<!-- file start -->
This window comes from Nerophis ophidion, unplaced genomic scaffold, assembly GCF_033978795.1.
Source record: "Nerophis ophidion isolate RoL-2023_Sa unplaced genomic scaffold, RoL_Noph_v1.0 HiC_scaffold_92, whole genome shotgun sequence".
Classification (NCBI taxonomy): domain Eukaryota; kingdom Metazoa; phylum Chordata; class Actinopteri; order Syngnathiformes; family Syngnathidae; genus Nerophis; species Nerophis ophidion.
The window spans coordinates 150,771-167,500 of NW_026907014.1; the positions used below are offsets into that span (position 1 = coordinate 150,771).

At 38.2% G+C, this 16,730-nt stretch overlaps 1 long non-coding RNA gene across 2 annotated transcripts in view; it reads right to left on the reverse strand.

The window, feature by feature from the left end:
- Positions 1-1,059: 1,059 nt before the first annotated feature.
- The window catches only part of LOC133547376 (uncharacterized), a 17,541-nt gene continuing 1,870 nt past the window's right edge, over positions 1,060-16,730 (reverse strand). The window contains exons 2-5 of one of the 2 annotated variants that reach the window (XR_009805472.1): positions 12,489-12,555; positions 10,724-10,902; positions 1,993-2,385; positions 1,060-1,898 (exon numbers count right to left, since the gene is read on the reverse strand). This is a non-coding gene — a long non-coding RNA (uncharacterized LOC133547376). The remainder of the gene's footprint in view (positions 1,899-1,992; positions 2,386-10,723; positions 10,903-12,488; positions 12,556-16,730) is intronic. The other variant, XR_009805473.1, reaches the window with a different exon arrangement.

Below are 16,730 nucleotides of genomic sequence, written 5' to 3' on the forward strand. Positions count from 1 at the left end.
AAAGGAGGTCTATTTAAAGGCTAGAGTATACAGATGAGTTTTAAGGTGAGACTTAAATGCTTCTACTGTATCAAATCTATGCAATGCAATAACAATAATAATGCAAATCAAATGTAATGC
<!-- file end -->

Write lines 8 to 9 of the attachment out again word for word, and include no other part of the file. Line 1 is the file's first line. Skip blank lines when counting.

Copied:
- The window catches only part of LOC133547376 (uncharacterized), a 17,541-nt gene continuing 1,870 nt past the window's right edge, over positions 1,060-16,730 (reverse strand). The window contains exons 2-5 of one of the 2 annotated variants that reach the window (XR_009805472.1): positions 12,489-12,555; positions 10,724-10,902; positions 1,993-2,385; positions 1,060-1,898 (exon numbers count right to left, since the gene is read on the reverse strand). This is a non-coding gene — a long non-coding RNA (uncharacterized LOC133547376). The remainder of the gene's footprint in view (positions 1,899-1,992; positions 2,386-10,723; positions 10,903-12,488; positions 12,556-16,730) is intronic. The other variant, XR_009805473.1, reaches the window with a different exon arrangement.

Below are 16,730 nucleotides of genomic sequence, written 5' to 3' on the forward strand. Positions count from 1 at the left end.